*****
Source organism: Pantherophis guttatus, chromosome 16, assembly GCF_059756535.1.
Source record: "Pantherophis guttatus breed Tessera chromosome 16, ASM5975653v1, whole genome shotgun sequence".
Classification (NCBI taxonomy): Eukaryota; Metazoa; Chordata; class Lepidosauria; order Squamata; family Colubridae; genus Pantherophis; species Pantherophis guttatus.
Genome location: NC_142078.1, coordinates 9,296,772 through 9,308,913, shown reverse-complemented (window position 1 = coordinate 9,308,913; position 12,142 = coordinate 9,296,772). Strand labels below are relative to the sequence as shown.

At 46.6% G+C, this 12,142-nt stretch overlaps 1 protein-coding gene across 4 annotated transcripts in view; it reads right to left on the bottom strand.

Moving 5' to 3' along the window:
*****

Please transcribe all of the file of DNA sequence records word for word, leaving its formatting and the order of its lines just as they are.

Source organism: Pantherophis guttatus, chromosome 16, assembly GCF_059756535.1.
Source record: "Pantherophis guttatus breed Tessera chromosome 16, ASM5975653v1, whole genome shotgun sequence".
Classification (NCBI taxonomy): Eukaryota; Metazoa; Chordata; class Lepidosauria; order Squamata; family Colubridae; genus Pantherophis; species Pantherophis guttatus.
Genome location: NC_142078.1, coordinates 9,296,772 through 9,308,913, shown reverse-complemented (window position 1 = coordinate 9,308,913; position 12,142 = coordinate 9,296,772). Strand labels below are relative to the sequence as shown.

At 46.6% G+C, this 12,142-nt stretch overlaps 1 protein-coding gene across 4 annotated transcripts in view; it reads right to left on the bottom strand.

Moving 5' to 3' along the window: